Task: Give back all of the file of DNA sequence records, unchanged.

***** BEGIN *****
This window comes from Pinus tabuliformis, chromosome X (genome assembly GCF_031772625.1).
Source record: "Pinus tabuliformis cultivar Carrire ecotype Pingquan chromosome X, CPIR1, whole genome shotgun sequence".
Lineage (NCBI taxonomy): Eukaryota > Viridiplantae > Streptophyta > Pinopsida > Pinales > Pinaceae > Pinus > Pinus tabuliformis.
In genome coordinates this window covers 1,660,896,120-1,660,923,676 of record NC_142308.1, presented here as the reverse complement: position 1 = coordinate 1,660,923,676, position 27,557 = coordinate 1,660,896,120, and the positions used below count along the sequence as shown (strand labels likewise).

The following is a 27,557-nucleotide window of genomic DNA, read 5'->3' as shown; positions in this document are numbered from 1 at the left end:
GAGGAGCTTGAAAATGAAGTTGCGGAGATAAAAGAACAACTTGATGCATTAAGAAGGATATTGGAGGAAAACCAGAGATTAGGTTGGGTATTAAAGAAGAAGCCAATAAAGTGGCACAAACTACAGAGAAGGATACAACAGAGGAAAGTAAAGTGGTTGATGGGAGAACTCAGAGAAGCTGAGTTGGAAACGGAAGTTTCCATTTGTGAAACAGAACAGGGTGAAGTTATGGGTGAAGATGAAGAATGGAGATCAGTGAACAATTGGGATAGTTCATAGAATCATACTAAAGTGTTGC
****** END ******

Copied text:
This window comes from Pinus tabuliformis, chromosome X (genome assembly GCF_031772625.1).
Source record: "Pinus tabuliformis cultivar Carrire ecotype Pingquan chromosome X, CPIR1, whole genome shotgun sequence".
Lineage (NCBI taxonomy): Eukaryota > Viridiplantae > Streptophyta > Pinopsida > Pinales > Pinaceae > Pinus > Pinus tabuliformis.
In genome coordinates this window covers 1,660,896,120-1,660,923,676 of record NC_142308.1, presented here as the reverse complement: position 1 = coordinate 1,660,923,676, position 27,557 = coordinate 1,660,896,120, and the positions used below count along the sequence as shown (strand labels likewise).

The following is a 27,557-nucleotide window of genomic DNA, read 5'->3' as shown; positions in this document are numbered from 1 at the left end:
GAGGAGCTTGAAAATGAAGTTGCGGAGATAAAAGAACAACTTGATGCATTAAGAAGGATATTGGAGGAAAACCAGAGATTAGGTTGGGTATTAAAGAAGAAGCCAATAAAGTGGCACAAACTACAGAGAAGGATACAACAGAGGAAAGTAAAGTGGTTGATGGGAGAACTCAGAGAAGCTGAGTTGGAAACGGAAGTTTCCATTTGTGAAACAGAACAGGGTGAAGTTATGGGTGAAGATGAAGAATGGAGATCAGTGAACAATTGGGATAGTTCATAGAATCATACTAAAGTGTTGC